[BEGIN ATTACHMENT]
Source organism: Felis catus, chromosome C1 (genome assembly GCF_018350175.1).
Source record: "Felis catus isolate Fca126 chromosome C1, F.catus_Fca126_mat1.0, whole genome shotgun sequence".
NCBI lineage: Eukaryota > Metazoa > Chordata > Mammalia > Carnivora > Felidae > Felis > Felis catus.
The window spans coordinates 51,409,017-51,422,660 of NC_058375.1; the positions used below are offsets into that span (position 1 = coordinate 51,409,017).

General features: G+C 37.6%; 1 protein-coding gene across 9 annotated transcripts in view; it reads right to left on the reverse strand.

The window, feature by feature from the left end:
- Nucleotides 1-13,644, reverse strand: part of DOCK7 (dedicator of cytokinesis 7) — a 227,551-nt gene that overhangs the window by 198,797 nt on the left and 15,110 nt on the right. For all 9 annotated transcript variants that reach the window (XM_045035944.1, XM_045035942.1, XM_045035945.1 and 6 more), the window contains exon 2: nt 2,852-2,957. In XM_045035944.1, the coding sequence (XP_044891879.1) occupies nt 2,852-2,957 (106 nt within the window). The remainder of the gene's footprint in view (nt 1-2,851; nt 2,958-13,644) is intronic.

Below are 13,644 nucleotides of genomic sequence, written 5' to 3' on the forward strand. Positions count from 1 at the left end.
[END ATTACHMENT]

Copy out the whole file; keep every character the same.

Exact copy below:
Source organism: Felis catus, chromosome C1 (genome assembly GCF_018350175.1).
Source record: "Felis catus isolate Fca126 chromosome C1, F.catus_Fca126_mat1.0, whole genome shotgun sequence".
NCBI lineage: Eukaryota > Metazoa > Chordata > Mammalia > Carnivora > Felidae > Felis > Felis catus.
The window spans coordinates 51,409,017-51,422,660 of NC_058375.1; the positions used below are offsets into that span (position 1 = coordinate 51,409,017).

General features: G+C 37.6%; 1 protein-coding gene across 9 annotated transcripts in view; it reads right to left on the reverse strand.

The window, feature by feature from the left end:
- Nucleotides 1-13,644, reverse strand: part of DOCK7 (dedicator of cytokinesis 7) — a 227,551-nt gene that overhangs the window by 198,797 nt on the left and 15,110 nt on the right. For all 9 annotated transcript variants that reach the window (XM_045035944.1, XM_045035942.1, XM_045035945.1 and 6 more), the window contains exon 2: nt 2,852-2,957. In XM_045035944.1, the coding sequence (XP_044891879.1) occupies nt 2,852-2,957 (106 nt within the window). The remainder of the gene's footprint in view (nt 1-2,851; nt 2,958-13,644) is intronic.

Below are 13,644 nucleotides of genomic sequence, written 5' to 3' on the forward strand. Positions count from 1 at the left end.